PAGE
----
My thesis explores the relationship between chemistry and orthodontics.  Focusing on the alveolar bone, it shows how teeth move as a result of orthodontic appliances.  The force caused by these appliances manipulates the bones, thus causing the teeth to move.



Juyoung Shim ’05

Pamela Baker, Biology

Effects of Herbal Medicine on Periodontal Disease

One of the most remarkable developments in recent years in health community in the United States is the emergence of medical therapies and procedures commonly referred to as alternative medicine, such as acupuncture and phytotherapy (treatment with natural herbs). Chinese herbal medicine in particular is gaining popularity in Western culture as an alternative approach to the development of pharmaceutical applications.  This study investigated two herbal medicines, Huang Qi (astragalus membranaceus) and Hunag Lian (Rizoma Copidis), for their effectiveness in preventing periodontopathic microorganisms.  Periodontal diseases are chronic inflammatory diseases that can result in degeneration of the gum structure that support the teeth and the loss of the alveolar bone of the jaw.  Those herbs are common component of Chinese herbal formula and have been presented as an immune stimulant useful for defensive shields for pathogens. Therefore we can examine the action of the herbs by measuring of the alveolar bone loss between control group and treatment group.  We employed the mouse model and they were infected with a bacterium called Porphyromas gingivalis which is an oral anaerobic bacterium associated with periodontal disease in human.  After two weeks from infection,Huang Qi and Hunag Lian were fed to mice in treatment group for six weeks in their drinking water.  After the termination of the mice, the blood was collected for the ELISA test and the alveolar bones of each mouse were measured at 14 different sites (7 sites at each site) under the microscope using video image technique.  The analysis from the data demonstrates if the herbs had any protective effect on bacterial infection and if they did, how well they prevented alveolar bone loss.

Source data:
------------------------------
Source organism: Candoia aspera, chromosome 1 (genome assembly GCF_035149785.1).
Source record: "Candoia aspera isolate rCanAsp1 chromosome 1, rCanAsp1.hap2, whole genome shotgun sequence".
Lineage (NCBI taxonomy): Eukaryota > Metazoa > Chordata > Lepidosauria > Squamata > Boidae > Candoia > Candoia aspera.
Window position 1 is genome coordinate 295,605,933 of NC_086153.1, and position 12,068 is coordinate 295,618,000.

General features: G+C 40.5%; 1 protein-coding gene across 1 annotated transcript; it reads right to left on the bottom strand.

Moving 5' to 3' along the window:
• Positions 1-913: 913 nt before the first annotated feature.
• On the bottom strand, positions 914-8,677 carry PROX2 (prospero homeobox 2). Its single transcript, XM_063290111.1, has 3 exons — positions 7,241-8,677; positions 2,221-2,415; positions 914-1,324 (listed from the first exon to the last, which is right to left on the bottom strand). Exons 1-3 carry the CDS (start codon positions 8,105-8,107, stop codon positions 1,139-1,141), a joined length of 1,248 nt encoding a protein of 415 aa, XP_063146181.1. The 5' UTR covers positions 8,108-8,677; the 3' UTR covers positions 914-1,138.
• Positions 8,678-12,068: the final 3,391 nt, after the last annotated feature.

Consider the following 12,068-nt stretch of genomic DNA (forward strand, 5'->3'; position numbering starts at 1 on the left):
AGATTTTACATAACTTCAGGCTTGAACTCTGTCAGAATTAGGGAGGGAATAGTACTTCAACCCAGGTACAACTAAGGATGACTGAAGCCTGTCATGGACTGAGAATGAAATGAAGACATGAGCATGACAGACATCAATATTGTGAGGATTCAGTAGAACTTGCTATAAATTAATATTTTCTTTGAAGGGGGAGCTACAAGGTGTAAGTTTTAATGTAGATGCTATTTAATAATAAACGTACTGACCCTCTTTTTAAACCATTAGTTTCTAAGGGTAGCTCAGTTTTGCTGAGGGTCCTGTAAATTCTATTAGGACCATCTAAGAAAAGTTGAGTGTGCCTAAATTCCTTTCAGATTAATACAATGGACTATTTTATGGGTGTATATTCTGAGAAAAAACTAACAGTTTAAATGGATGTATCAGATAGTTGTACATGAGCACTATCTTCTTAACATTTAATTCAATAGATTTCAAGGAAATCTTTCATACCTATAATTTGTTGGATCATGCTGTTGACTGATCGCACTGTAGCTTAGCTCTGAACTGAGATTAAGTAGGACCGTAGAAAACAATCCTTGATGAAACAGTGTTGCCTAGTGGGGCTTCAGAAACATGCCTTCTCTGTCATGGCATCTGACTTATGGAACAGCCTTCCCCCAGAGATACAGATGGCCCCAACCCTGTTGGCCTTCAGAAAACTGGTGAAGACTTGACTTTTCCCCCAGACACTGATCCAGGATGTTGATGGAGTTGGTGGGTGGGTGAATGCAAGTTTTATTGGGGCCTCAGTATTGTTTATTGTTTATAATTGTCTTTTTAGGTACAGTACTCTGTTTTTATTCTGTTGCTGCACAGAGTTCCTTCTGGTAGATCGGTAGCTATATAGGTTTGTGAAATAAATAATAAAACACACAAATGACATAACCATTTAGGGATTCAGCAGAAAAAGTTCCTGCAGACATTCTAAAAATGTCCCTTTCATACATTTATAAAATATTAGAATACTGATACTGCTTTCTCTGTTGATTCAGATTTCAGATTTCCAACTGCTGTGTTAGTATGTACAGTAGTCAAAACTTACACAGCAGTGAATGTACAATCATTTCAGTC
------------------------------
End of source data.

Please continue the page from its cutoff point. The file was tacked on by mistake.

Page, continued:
Caroline Smith ’04
Amy Bradfield, Psychology
Eyewitness Confidence:  How Does It Influence a Photospread Administrator?
Two studies examined how an eyewitness’s confidence could be used by an investigator to influence the identification decisions of subsequent eyewitnesses.  In Experiment 1, participant eyewitnesses (PWs, N = 50) viewed a live staged crime.  Approximately one week later, participant investigators (PIs, N = 50) administered photo lineups to a confederate eyewitness (CW), who identified the same photo each time with either high or low confidence.  PIs subsequently administered the same photo lineup to PWs.  Each lineup procedure was surreptitiously videotaped.  Results showed that CWs were rated as significantly more confident in the high versus low confidence condition, and there were significant differences in identification choices of PWs across photos.  In the low confidence condition, the photo identified by the CW was identified by the PW significantly more than the other photos; this finding was not obtained in the high confidence condition.  Ratings of PW confidence, PI influence, and fairness of procedure, yielded not significant differences across high and low confidence conditions.  In Experiment 2, participant observers (POs, N = 61) viewed 43 digitized videotaped photo lineups.  POs rated PIs as significantly more fair in the high confidence condition than in the low confidence condition.  Results suggest that the same investigator should not be administering photo lineups to multiple eyewitnesses in an investigation.


Sociology Thesis Panel

Emily Kane, Sociology

Social Inequality and Social Change